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Flood Risk Assessment under Climate Change: The Petite Nation River Watershed.


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Oubennaceur, Khalid, Chokmani, Karem ORCID: https://orcid.org/0000-0003-0018-0761, Gauthier, Yves, Ratté-Fortin, Claudie, Homayouni, Saeid ORCID: https://orcid.org/0000-0002-0214-5356 et Toussaint, Jean-Patrick (2021). Flood Risk Assessment under Climate Change: The Petite Nation River Watershed. Climate , vol. 9 , nº 8. p. 125. DOI: 10.3390/cli9080125.

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In Canada, climate change is expected to increase the extreme precipitation events by magnitude and frequency, leading to more intense and frequent river flooding. In this study, we attempt to map the flood hazard and damage under projected climate scenarios (2050 and 2080). The study was performed in the two most populated municipalities of the Petite Nation River Watershed, located in southern Quebec (Canada). The methodology follows a modelling approach, in which climate projections are derived from the Hydroclimatic Atlas of Southern Quebec following two representative concentration pathways (RCPs) scenarios, i.e., RCP 4.5 and RCP 8.5. These projections are used to predict future river flows. A frequency analysis was carried out with historical data of the peak flow (period 1969–2018) to derive different return periods (2, 20, and 100 years), which were then fed into the GARI tool (Gestion et Analyse du Risque d’Inondation). This tool is used to simulate flood hazard maps and to quantify future flood risk changes. Projected flood hazard (extent and depth) and damage maps were produced for the two municipalities under current and for future scenarios. The results indicate that the flood frequencies are expected to show a minor decrease in peak flows in the basin at the time horizons, 2050 and 2080. In addition, the depth and inundation areas will not significantly change for two time horizons, but instead show a minor decrease. Similarly, the projected flood damage changes in monetary losses are projected to decrease in the future. The results of this study allow one to identify present and future flood hazards and vulnerabilities, and should help decision-makers and the public to better understand the significance of climate change on flood risk in the Petite Nation River watershed.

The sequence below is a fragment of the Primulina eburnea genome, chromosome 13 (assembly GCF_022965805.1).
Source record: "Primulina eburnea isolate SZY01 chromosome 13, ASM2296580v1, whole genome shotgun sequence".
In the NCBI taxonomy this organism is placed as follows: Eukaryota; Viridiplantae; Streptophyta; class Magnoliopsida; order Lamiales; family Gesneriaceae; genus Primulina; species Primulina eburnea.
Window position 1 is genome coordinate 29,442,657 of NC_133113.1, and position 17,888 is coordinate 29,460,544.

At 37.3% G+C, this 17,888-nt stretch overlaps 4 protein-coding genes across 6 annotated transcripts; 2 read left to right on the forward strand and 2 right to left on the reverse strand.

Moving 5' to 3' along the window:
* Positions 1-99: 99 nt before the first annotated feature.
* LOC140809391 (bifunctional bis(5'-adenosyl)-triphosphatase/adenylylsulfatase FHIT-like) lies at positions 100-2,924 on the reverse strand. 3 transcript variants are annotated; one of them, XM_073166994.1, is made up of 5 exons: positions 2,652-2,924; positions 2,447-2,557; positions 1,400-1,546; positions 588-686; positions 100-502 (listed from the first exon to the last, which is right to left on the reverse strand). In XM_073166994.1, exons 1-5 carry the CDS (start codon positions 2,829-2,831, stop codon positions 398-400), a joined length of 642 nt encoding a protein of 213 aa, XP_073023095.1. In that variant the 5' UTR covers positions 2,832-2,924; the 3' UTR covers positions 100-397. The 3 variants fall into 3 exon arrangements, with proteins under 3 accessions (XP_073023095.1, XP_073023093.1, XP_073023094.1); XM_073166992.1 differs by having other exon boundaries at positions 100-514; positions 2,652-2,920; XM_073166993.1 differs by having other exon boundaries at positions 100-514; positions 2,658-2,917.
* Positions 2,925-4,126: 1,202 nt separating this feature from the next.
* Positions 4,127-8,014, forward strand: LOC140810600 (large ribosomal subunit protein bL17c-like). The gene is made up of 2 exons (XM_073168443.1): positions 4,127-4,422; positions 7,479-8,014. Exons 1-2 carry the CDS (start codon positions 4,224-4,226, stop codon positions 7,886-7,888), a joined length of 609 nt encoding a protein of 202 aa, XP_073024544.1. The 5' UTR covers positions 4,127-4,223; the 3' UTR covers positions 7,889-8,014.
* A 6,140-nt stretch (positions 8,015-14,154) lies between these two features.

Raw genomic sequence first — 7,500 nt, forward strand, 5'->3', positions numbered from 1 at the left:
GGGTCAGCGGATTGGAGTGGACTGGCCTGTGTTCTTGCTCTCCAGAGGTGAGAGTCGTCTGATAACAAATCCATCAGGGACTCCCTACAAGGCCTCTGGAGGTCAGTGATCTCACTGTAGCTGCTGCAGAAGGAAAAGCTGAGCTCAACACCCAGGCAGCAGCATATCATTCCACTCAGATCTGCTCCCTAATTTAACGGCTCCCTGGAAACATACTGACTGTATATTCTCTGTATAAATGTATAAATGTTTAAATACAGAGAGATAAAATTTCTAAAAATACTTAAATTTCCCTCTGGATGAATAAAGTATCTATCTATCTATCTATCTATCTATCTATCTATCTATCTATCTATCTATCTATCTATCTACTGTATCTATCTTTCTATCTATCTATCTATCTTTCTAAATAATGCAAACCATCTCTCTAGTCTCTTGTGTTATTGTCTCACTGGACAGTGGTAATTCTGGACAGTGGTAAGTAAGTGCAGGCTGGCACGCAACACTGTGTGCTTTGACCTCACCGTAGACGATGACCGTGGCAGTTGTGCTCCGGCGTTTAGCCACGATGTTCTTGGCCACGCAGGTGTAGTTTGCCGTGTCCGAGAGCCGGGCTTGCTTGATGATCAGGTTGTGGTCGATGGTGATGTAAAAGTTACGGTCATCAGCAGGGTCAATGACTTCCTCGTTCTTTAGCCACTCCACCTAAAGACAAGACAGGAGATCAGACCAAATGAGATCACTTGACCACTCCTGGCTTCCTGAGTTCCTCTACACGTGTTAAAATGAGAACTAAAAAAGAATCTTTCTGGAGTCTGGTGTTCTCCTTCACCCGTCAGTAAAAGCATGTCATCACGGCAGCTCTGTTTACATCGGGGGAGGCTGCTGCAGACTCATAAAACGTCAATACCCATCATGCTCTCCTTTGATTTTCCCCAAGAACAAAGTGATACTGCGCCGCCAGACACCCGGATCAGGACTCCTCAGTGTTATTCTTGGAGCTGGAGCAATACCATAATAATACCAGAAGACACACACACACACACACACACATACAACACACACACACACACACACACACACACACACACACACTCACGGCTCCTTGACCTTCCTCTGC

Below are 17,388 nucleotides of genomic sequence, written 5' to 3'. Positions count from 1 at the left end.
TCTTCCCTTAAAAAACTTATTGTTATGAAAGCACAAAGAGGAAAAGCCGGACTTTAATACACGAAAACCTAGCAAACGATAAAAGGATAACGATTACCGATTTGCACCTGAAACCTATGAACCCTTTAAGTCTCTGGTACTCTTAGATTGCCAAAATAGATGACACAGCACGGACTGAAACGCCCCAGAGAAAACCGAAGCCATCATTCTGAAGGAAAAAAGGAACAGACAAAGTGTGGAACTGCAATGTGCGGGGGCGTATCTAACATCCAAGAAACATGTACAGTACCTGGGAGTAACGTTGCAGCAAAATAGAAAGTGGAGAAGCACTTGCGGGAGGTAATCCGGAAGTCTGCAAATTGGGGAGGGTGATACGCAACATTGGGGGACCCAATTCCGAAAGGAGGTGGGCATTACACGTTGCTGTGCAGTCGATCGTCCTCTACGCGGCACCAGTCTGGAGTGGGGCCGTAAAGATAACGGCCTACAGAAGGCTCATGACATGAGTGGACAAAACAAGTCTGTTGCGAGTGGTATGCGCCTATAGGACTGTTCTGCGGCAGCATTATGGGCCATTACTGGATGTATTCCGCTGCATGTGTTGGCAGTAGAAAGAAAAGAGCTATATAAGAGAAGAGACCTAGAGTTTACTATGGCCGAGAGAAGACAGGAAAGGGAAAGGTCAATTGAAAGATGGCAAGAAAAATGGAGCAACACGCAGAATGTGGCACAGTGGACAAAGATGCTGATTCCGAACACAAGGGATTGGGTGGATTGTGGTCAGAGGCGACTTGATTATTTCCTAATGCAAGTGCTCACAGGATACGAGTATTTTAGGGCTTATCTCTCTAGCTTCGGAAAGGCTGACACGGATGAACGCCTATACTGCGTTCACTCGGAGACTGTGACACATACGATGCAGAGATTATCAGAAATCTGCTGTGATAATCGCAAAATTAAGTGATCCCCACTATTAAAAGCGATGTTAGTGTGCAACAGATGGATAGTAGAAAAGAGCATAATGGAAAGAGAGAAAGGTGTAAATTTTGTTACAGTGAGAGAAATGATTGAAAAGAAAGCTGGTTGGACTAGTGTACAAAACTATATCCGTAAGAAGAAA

Type de document: Article
Mots-clés libres: climate change; flood risk; Canada; Hydroclimatic Atlas of Southern Quebec; frequency analysis; future climate scenarios; damage; RCP 4.5; RCP 8.5; projected flood hazard; GARI tool
Centre: Centre Eau Terre Environnement
Date de dépôt: 15 sept. 2021 17:37
Dernière modification: 21 févr. 2022 17:46
URI: https://espace.inrs.ca/id/eprint/11938

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